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Appeals court to revisit controversial YouTube video takedown

Appeals court to revisit controversial YouTube video takedown

The court ruled in February that YouTube should take down the anti-Muslim video

An appeals court in the U.S. is reviewing a February decision ordering Google to pull down from YouTube the controversial "Innocence of Muslims" video that sparked off violence in many countries in 2012.

In a 2-1 decision, the U.S. Court of Appeals for the Ninth Circuit had ruled that actress Cindy Lee Garcia, who was shown in the anti-Islam movie trailer, had established the possibility that irreparable harm would result in the absence of an injunction, as she was subject to death threats and took action as soon as she began receiving the threats.

Garcia held that she owned a copyright to her role in the trailer, and the court said she had established "sufficient causal connection" between the infringement of her copyright and the harm she alleged.

Google was later allowed to keep the trailer, which mocks the Prophet Muhammad, but the video had to be scrubbed to remove the performance of Garcia. A district court had earlier refused the injunction.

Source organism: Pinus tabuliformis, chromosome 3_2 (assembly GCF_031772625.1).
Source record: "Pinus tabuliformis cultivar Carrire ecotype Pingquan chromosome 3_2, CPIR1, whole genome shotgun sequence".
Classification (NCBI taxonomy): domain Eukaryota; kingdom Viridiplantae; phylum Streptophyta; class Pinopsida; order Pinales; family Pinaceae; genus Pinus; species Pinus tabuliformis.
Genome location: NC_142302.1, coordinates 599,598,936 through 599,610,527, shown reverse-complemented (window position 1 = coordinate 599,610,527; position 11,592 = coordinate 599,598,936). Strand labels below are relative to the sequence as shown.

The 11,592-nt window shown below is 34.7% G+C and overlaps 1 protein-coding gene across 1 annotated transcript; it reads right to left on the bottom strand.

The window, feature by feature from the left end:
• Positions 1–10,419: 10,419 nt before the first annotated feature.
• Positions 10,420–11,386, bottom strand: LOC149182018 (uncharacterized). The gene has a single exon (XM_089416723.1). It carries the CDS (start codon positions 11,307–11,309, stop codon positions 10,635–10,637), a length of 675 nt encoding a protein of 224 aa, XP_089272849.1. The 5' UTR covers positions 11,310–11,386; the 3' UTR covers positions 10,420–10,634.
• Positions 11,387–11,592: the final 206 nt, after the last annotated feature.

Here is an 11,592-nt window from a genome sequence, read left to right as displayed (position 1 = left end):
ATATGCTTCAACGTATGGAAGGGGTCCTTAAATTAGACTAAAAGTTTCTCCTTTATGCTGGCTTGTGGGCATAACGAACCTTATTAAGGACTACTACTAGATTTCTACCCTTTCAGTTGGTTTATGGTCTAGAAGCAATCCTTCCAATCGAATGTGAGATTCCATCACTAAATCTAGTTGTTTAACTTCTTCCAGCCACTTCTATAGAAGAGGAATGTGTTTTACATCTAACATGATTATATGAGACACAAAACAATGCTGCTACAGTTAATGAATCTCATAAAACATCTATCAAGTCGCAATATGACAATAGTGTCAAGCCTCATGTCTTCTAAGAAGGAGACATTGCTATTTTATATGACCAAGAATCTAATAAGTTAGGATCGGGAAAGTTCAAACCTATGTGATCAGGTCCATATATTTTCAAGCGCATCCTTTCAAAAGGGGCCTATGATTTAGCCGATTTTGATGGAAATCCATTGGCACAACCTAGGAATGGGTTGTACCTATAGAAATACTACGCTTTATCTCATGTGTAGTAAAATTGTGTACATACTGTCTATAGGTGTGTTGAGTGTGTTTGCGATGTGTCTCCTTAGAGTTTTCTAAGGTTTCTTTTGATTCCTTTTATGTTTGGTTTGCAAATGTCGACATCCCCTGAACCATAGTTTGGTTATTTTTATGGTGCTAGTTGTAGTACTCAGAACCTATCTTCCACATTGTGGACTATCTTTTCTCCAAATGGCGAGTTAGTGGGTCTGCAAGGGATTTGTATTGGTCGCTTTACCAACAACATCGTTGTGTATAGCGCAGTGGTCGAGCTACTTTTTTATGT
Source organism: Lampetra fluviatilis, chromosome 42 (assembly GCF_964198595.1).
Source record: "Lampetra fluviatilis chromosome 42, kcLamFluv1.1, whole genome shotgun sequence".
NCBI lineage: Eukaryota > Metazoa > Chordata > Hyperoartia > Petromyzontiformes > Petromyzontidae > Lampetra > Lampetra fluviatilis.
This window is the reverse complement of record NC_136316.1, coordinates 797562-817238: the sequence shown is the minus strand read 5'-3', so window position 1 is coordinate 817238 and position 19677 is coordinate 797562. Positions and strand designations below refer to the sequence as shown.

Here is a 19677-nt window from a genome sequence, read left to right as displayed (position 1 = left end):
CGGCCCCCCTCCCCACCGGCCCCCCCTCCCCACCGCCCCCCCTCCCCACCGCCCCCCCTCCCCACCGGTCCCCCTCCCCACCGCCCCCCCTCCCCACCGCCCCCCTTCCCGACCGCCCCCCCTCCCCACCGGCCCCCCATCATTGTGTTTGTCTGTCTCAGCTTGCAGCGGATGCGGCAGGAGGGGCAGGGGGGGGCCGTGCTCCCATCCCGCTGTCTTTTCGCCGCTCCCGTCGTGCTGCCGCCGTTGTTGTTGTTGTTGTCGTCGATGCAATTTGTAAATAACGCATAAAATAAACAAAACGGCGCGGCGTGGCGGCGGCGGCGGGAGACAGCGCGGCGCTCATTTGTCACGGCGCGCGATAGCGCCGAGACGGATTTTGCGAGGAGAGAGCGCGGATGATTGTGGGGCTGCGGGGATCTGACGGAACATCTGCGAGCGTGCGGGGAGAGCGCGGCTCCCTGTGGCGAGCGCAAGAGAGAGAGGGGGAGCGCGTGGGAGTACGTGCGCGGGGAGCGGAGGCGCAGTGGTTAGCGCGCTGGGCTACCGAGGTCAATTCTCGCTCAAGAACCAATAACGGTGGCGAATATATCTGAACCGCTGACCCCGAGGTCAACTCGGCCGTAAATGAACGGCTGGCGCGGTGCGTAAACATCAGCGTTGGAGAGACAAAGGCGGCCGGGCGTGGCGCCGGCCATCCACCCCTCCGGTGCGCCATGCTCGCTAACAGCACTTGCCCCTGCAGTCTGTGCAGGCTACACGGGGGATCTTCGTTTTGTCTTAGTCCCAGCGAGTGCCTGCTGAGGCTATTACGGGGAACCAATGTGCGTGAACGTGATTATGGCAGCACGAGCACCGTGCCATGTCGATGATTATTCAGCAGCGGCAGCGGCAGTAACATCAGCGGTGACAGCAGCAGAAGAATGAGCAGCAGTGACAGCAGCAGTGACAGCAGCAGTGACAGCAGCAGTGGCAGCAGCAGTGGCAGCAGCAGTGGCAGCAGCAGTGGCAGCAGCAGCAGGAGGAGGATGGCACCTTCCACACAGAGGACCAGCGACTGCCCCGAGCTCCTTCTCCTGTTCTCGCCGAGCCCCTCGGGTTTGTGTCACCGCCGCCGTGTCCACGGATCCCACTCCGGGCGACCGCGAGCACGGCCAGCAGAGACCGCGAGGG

A full panel of 11 judges from the Ninth Circuit will now hear the case, according to an order issued Wednesday. The oral arguments will be heard in San Francisco during the week of Dec. 15.

The decision of the Federal Circuit in February was criticized by some Internet companies like Netflix, Internet law professors and civil rights groups for creating a new interpretation of copyright. Some also said the takedown raised concerns under the First Amendment to the U.S. Constitution which covers freedom of expression.

"Based on nothing more than a tenuous (at best) copyright claim, the court has ordered a service provider to censor a video that has been the subject of considerable debate and comment, with only the most cursory analysis of the speech harms it will cause," digital rights group Electronic Frontier Foundation wrote in February.

Garcia has not claimed copyright interest in the trailer, but only in her performance within the film. Google argued that Garcia's performance was a work made for hire or, alternatively, that she granted the producer an implied license to use her performance in "Innocence of Muslims."

John Ribeiro covers outsourcing and general technology breaking news from India for The IDG News Service. Follow John on Twitter at @Johnribeiro. John's e-mail address is john_ribeiro@idg.com


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